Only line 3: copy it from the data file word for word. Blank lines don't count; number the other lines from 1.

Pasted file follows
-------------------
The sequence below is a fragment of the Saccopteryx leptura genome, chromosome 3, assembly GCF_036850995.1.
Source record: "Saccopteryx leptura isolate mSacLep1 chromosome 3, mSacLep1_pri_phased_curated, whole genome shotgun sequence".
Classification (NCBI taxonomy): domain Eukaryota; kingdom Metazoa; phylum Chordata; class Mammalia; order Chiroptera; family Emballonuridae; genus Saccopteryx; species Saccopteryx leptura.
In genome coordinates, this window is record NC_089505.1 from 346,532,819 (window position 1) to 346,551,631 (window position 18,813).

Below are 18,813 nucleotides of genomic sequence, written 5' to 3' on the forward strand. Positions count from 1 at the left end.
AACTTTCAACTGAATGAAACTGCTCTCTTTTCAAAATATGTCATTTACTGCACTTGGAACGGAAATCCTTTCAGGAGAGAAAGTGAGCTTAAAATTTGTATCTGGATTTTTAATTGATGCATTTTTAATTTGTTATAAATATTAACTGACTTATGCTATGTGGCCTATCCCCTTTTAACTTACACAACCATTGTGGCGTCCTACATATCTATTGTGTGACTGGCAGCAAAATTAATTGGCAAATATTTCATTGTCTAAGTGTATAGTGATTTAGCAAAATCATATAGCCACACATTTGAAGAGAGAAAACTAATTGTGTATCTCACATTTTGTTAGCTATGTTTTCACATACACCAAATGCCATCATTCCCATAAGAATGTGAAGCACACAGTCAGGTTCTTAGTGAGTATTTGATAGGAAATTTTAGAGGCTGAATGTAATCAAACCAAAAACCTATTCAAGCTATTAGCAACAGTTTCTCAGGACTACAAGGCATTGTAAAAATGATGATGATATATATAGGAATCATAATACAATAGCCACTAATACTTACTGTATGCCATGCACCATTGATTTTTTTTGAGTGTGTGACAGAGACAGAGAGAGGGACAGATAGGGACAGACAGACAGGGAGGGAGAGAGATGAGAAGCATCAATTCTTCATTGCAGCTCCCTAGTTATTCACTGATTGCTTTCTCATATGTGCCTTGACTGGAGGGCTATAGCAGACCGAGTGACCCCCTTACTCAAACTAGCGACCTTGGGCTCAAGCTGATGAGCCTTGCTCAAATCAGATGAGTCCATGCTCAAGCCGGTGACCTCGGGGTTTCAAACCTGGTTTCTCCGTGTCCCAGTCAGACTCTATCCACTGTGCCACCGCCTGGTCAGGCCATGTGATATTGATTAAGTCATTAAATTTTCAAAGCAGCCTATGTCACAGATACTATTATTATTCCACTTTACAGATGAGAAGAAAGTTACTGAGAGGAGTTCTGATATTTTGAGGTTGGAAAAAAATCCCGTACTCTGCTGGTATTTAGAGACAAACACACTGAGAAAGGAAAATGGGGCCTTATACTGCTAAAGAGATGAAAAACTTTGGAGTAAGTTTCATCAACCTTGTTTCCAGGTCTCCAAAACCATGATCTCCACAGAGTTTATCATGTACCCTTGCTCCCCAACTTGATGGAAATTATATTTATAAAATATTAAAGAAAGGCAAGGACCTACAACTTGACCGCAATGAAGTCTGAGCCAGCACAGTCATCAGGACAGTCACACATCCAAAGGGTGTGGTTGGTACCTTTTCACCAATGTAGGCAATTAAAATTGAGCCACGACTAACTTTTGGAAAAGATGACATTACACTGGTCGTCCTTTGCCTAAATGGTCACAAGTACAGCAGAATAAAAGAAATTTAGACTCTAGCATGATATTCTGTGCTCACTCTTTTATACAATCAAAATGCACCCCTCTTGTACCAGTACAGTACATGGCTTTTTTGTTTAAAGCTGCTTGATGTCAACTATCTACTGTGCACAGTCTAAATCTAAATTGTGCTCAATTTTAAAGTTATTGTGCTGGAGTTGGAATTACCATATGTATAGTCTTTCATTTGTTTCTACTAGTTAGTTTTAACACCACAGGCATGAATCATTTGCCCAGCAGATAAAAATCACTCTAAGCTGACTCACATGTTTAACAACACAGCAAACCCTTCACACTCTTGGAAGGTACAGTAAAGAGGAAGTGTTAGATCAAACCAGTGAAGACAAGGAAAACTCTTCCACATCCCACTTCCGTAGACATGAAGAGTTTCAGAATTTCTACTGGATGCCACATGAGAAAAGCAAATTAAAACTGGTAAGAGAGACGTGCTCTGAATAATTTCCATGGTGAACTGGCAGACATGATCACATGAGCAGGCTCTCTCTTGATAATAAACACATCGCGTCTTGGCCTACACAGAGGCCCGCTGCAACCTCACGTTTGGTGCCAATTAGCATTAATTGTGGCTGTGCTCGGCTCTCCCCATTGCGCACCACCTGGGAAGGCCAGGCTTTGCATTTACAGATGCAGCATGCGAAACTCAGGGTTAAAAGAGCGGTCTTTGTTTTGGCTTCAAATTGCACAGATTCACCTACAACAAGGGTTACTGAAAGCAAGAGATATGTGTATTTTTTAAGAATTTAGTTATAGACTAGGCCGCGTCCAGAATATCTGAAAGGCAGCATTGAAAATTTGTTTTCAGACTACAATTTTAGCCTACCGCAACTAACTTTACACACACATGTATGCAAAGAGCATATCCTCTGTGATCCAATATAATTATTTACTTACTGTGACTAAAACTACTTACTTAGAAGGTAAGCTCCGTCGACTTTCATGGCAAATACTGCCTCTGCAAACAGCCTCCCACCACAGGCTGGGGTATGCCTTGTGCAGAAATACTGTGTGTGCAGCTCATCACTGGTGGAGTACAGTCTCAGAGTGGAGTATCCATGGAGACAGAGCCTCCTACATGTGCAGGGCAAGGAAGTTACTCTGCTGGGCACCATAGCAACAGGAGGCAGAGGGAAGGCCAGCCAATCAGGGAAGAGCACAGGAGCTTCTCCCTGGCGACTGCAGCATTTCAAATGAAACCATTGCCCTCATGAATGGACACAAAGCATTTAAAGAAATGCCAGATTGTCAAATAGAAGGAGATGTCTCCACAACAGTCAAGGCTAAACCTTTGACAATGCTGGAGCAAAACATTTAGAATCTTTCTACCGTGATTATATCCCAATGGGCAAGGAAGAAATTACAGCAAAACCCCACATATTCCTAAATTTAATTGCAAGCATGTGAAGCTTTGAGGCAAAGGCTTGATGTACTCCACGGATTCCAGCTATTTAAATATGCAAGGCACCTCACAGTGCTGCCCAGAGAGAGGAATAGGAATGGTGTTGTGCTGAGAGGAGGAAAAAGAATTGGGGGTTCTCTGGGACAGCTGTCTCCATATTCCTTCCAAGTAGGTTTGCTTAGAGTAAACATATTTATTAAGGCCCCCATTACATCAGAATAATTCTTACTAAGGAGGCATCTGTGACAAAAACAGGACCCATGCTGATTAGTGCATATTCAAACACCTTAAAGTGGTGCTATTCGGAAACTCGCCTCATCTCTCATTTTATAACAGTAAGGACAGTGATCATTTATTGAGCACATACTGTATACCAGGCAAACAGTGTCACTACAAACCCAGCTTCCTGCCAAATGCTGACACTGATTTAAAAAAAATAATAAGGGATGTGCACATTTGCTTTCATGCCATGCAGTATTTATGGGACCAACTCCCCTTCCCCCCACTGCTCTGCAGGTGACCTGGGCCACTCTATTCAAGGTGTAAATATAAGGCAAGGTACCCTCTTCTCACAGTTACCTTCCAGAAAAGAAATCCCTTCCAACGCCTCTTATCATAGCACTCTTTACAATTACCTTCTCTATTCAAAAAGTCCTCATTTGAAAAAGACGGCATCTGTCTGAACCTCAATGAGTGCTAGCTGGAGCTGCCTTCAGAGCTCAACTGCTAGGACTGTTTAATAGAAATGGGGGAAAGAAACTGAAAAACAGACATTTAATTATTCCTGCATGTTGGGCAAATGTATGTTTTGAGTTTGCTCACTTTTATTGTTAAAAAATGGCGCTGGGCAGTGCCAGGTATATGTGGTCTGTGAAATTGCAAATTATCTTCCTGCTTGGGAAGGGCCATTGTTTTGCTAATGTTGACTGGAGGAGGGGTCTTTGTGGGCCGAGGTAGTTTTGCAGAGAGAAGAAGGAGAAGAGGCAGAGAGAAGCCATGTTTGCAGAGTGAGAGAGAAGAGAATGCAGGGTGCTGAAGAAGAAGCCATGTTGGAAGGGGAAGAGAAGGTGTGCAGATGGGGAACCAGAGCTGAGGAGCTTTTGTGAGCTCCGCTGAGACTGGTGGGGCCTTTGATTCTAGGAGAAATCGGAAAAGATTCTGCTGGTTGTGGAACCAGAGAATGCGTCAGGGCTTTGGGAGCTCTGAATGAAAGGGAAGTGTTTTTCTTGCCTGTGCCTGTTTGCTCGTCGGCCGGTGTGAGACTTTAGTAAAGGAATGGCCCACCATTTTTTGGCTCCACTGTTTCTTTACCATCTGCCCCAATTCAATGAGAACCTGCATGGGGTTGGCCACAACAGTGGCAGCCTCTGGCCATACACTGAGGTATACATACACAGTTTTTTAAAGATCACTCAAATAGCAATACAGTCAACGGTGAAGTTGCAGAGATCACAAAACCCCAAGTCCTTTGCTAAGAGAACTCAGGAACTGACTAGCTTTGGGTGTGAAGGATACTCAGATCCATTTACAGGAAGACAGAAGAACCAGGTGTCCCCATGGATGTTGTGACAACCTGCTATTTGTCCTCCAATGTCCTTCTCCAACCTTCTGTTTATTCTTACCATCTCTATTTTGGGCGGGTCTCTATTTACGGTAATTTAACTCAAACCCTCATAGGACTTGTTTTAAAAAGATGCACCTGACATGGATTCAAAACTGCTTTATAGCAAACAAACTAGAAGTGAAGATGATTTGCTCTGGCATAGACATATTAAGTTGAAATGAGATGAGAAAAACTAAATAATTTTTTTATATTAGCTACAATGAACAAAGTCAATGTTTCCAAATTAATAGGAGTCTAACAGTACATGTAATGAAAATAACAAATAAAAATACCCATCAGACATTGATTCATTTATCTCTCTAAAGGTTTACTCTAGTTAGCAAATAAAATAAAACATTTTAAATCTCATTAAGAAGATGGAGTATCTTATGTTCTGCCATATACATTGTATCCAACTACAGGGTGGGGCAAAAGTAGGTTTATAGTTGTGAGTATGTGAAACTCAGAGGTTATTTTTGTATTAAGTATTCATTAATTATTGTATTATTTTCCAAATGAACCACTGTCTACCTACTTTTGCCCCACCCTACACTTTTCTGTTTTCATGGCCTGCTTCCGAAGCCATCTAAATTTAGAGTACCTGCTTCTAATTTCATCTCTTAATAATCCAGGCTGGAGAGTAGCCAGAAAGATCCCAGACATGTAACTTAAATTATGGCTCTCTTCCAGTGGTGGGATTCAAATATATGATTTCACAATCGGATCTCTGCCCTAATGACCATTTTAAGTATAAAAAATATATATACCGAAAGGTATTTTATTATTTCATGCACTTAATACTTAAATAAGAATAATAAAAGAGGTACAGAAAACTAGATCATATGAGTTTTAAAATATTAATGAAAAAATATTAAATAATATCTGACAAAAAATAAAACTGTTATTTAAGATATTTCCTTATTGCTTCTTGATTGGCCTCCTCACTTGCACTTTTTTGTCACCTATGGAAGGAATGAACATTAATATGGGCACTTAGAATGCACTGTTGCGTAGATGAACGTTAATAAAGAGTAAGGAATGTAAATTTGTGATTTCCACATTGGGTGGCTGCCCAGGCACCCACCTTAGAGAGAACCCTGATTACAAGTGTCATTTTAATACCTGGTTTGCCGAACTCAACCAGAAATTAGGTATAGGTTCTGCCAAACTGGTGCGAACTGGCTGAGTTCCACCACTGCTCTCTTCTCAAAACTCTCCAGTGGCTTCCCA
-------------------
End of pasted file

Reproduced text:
Classification (NCBI taxonomy): domain Eukaryota; kingdom Metazoa; phylum Chordata; class Mammalia; order Chiroptera; family Emballonuridae; genus Saccopteryx; species Saccopteryx leptura.